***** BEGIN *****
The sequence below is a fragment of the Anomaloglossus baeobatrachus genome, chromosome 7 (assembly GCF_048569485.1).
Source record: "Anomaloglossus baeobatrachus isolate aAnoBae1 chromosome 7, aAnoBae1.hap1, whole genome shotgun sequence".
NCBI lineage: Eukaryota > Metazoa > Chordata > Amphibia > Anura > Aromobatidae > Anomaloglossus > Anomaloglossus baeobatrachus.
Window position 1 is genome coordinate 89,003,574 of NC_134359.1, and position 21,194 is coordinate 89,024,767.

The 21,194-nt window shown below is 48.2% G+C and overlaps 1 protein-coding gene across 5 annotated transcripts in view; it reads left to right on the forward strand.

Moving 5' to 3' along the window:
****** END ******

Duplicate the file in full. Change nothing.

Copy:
The sequence below is a fragment of the Anomaloglossus baeobatrachus genome, chromosome 7 (assembly GCF_048569485.1).
Source record: "Anomaloglossus baeobatrachus isolate aAnoBae1 chromosome 7, aAnoBae1.hap1, whole genome shotgun sequence".
NCBI lineage: Eukaryota > Metazoa > Chordata > Amphibia > Anura > Aromobatidae > Anomaloglossus > Anomaloglossus baeobatrachus.
Window position 1 is genome coordinate 89,003,574 of NC_134359.1, and position 21,194 is coordinate 89,024,767.

The 21,194-nt window shown below is 48.2% G+C and overlaps 1 protein-coding gene across 5 annotated transcripts in view; it reads left to right on the forward strand.

Moving 5' to 3' along the window: